A bill aiming to ban the sale of kangaroo parts has been proposed by a northern US state, despite Australian researchers previously labelling the move “an own goal”.
- The Oregon bill would make it a crime to buy, receive, sell, or commercially exchange any product using kangaroo parts
- Australian researchers have warned in the past bans could hurt kangaroos more
- Australia killed 1.3 million kangaroos and wallabies for commercial harvest in 2021
The Oregon bill would take aim at sports apparel manufacturers using kangaroo leather to make their products.
Soccer cleats are one of the only products made from kangaroo leather that are routinely sold in Oregon, Oregon Public Broadcasting reported.
The measure would impact Nike, which is based in Oregon and is the state’s largest employer.
“It’s unconscionable that millions of native wild animals in Australia have been killed for the sake of high-end soccer cleats worn by a subset of elite soccer players,” Democratic Oregon Senator Floyd Prozanski, who introduced the bill, said in a news release issued by animal rights groups.
“I understand this legislation may have financial impact on some Oregon shoe manufacturers, but in the balance, Oregon should be standing on the humane side of this issue.
“There are other materials that can be used in making these high-end cleats.”
A similar law was proposed by the United States Congress in 2021, called the “Kangaroo Protection Act”, which would have banned the sale and import of kangaroo products.
It was not approved.
Australian researchers at the time called the bill “one of the most comprehensive own goals in the history of improving kangaroo welfare”.
Australian National University honorary professor George Wilson and University of Adelaide Associate Lecturer John Read said in their 2021 report that weakening the kangaroo industry would “result in more kangaroo suffering, not less”.
“Our research shows the kangaroo industry leads to better kangaroo welfare, more stable populations and improved conservation outcomes,” they wrote.
“If the bill succeeds, it would further suppress global demand for kangaroo products, and allow unregulated, uncontrolled and un-monitored killing by amateur hunters to flourish.”
Oregon’s bill would make it a crime to buy, receive, sell, or commercially exchange “any product containing a part of a dead kangaroo.”
The Center for a Humane Economy, Animal Wellness Action and the Animal Wellness Foundation has welcomed the move.
“It’s time for these shoe manufacturers to evolve their business model to eliminate extreme animal cruelty in their product offerings,” said Rene Tatro, a board member of the Center for a Humane Economy.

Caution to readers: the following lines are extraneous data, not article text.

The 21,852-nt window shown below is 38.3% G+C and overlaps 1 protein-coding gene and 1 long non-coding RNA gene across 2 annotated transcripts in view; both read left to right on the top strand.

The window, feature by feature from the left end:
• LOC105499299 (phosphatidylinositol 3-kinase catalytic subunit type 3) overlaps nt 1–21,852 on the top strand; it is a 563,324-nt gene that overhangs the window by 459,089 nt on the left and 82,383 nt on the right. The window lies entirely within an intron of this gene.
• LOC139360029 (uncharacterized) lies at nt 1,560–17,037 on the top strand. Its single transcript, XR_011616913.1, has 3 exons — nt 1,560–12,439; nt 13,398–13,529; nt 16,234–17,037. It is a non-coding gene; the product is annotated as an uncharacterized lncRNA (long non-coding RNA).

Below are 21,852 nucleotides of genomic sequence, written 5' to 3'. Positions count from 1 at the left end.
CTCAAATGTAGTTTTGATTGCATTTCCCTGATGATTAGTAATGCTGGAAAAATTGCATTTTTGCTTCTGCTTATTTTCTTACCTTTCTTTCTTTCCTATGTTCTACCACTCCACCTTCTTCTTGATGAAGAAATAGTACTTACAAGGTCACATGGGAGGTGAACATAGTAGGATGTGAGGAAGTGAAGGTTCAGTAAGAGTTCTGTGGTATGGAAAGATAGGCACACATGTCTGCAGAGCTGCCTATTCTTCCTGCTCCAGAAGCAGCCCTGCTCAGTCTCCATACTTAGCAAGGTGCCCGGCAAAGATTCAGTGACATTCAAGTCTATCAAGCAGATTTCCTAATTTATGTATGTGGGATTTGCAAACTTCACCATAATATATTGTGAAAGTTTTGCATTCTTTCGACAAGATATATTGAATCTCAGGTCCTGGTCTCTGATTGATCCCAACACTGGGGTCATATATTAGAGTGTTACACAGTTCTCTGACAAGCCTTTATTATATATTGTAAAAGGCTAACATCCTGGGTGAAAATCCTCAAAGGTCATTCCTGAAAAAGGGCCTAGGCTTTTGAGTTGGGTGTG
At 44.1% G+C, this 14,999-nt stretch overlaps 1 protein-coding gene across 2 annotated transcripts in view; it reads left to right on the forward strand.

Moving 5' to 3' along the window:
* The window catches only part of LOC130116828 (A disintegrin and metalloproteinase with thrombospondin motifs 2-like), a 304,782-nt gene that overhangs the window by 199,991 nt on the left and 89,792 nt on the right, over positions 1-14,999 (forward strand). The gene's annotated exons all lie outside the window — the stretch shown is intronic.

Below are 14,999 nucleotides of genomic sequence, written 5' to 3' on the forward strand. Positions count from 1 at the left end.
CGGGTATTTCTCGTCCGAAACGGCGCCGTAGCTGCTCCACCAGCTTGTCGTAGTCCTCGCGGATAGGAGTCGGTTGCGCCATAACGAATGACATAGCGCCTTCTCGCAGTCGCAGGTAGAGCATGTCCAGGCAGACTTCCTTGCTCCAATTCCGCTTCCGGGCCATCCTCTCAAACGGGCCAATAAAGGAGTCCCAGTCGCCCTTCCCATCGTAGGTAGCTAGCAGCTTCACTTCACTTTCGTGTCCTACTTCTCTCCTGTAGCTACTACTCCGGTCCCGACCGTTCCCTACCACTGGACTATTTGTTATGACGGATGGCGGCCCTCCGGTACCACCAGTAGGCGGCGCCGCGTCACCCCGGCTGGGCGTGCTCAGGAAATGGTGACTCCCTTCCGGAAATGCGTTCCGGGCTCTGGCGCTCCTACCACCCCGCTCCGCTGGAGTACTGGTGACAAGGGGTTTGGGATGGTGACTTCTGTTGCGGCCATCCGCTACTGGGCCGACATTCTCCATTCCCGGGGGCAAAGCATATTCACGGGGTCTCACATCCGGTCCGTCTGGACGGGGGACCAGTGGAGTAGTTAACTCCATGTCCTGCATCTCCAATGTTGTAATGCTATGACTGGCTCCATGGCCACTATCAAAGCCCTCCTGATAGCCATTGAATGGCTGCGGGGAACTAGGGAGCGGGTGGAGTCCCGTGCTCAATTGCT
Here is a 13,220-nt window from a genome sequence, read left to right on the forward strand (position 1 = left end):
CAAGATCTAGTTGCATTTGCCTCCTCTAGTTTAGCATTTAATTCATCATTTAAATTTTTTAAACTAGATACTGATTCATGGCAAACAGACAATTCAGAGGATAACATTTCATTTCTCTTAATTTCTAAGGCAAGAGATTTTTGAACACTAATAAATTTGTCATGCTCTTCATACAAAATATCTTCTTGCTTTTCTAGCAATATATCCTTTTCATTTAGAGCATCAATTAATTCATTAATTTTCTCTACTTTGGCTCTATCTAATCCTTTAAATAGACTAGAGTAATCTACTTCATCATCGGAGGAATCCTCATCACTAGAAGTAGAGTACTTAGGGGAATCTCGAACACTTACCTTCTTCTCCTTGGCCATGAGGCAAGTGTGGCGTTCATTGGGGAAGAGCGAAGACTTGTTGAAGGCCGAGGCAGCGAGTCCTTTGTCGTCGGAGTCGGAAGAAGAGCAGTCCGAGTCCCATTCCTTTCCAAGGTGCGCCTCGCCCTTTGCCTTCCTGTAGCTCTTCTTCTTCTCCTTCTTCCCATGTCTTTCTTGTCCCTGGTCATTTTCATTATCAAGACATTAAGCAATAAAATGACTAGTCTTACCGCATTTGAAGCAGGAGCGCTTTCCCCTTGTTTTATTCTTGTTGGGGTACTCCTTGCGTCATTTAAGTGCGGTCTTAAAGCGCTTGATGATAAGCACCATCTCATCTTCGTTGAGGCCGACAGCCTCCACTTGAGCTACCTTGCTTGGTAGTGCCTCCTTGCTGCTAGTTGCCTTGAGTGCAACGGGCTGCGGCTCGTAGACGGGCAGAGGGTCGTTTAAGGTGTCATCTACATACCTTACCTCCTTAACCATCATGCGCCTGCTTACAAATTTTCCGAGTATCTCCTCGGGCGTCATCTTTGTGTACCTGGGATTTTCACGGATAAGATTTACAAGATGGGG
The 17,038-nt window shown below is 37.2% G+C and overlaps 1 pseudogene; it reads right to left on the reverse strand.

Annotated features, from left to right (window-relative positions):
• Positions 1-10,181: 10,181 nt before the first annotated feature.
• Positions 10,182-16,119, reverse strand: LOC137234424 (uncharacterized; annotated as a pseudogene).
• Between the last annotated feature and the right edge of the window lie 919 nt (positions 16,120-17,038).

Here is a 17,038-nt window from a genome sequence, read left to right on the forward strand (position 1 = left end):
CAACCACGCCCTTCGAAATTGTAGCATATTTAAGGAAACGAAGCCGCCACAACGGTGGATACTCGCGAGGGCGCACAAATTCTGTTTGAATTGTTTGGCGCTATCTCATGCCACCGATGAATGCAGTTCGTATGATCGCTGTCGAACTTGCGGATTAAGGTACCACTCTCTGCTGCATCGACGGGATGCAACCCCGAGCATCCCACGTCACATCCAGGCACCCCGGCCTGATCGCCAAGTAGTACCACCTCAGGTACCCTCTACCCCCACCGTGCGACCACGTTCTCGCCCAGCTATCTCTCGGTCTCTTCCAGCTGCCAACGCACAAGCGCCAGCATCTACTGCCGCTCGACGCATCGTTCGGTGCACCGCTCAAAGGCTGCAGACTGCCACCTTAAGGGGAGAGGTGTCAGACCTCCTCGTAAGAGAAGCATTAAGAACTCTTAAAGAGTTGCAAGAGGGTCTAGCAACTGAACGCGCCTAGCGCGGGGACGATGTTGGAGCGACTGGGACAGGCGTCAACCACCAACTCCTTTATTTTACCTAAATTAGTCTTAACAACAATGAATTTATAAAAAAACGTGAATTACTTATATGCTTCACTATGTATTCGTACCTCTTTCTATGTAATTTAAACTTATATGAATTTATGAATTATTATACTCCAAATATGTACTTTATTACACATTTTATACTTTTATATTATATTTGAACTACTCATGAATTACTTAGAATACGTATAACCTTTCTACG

Australia’s kangaroo industry
Kangaroo populations can rapidly increase in density across large areas of Australia, according to the RSPCA.
Four species — the red, eastern grey and western grey kangaroos and the common wallaroo — are approved for commercial harvest and export, and none are a threatened species.
“[Research] shows that under some conditions kangaroos can eat down the ground layer vegetation, removing important habitat for other species,” the ACT’s Environment Department wrote in its 2022 cull report.
“Without appropriate grass structure (average grass heights between 5-15cm), grassy habitats may no longer provide food and shelter for small animals such as reptiles, insects, small mammals and ground feeding birds.
“A loss of ground cover can also cause significant soil loss from wind, heavy rain and erosion – risking eventual ecosystem collapse.”
In more rural areas, kangaroos often compete with livestock for pasture and water, and can damage fences.
A total of 1,344,369 animals were killed across Western Australia, New South Wales, Queensland, South Australia and Victoria for commercial harvest in 2021.
Each state calculates its harvest quota based on annual population estimates, setting the quota lower when the population dips.
Earlier this month, South Australia announced it would approve a rise in the number of kangaroos to be culled to 200,000 following a rise in population.
The Victorian government also increased their harvest quota to 166,750 in 2023, which the state government said was in line with a “significant increase” in population.
The announcements have sparked some backlash from wildlife groups, who said the quotas were based on population surveys before significant flooding.
The RSPCA has also called for “continuing research” and review into whether kangaroos and wallabies should continue to be killed, citing the “large number of kangaroos shot inhumanely each year”.
Multiple US states look at banning kangaroo products
Nike didn’t respond to a request for comment, but the company told ESPN last month it used kangaroo leather in a “small portion” of its soccer shoes.
It added it “works with leather suppliers that source animal skins from processors that use sound animal husbandry and humane treatment, whether farmed, domesticated, or wild managed.”
Politicians in Connecticut have introduced a similar bill this session.
The ban on “k-leather” would not be without precedent: California enacted a ban on kangaroo-based products in the 1970s.
The US listed several types of kangaroo as “endangered” from the mid-1970s until the mid-1990s, but the animal is considered to have “recovered.”